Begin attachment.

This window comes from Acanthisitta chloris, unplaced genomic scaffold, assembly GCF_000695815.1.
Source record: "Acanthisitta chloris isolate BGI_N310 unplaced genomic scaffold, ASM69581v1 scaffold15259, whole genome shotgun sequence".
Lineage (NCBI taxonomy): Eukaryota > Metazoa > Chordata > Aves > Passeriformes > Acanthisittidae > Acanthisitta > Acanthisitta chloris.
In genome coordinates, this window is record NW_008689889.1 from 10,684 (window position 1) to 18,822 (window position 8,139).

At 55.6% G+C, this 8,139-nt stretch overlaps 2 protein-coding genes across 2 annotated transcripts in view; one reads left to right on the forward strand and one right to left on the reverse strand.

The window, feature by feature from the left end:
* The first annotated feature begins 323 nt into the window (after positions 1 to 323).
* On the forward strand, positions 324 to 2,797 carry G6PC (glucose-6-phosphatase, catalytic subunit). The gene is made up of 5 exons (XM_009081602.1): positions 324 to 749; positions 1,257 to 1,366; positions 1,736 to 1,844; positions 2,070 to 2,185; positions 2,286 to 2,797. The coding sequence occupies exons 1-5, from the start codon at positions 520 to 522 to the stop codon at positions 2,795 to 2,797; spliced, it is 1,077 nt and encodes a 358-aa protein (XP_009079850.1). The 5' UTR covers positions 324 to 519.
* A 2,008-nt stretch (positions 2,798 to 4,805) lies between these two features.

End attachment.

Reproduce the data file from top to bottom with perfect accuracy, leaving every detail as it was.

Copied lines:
This window comes from Acanthisitta chloris, unplaced genomic scaffold, assembly GCF_000695815.1.
Source record: "Acanthisitta chloris isolate BGI_N310 unplaced genomic scaffold, ASM69581v1 scaffold15259, whole genome shotgun sequence".
Lineage (NCBI taxonomy): Eukaryota > Metazoa > Chordata > Aves > Passeriformes > Acanthisittidae > Acanthisitta > Acanthisitta chloris.
In genome coordinates, this window is record NW_008689889.1 from 10,684 (window position 1) to 18,822 (window position 8,139).

At 55.6% G+C, this 8,139-nt stretch overlaps 2 protein-coding genes across 2 annotated transcripts in view; one reads left to right on the forward strand and one right to left on the reverse strand.

The window, feature by feature from the left end:
* The first annotated feature begins 323 nt into the window (after positions 1 to 323).
* On the forward strand, positions 324 to 2,797 carry G6PC (glucose-6-phosphatase, catalytic subunit). The gene is made up of 5 exons (XM_009081602.1): positions 324 to 749; positions 1,257 to 1,366; positions 1,736 to 1,844; positions 2,070 to 2,185; positions 2,286 to 2,797. The coding sequence occupies exons 1-5, from the start codon at positions 520 to 522 to the stop codon at positions 2,795 to 2,797; spliced, it is 1,077 nt and encodes a 358-aa protein (XP_009079850.1). The 5' UTR covers positions 324 to 519.
* A 2,008-nt stretch (positions 2,798 to 4,805) lies between these two features.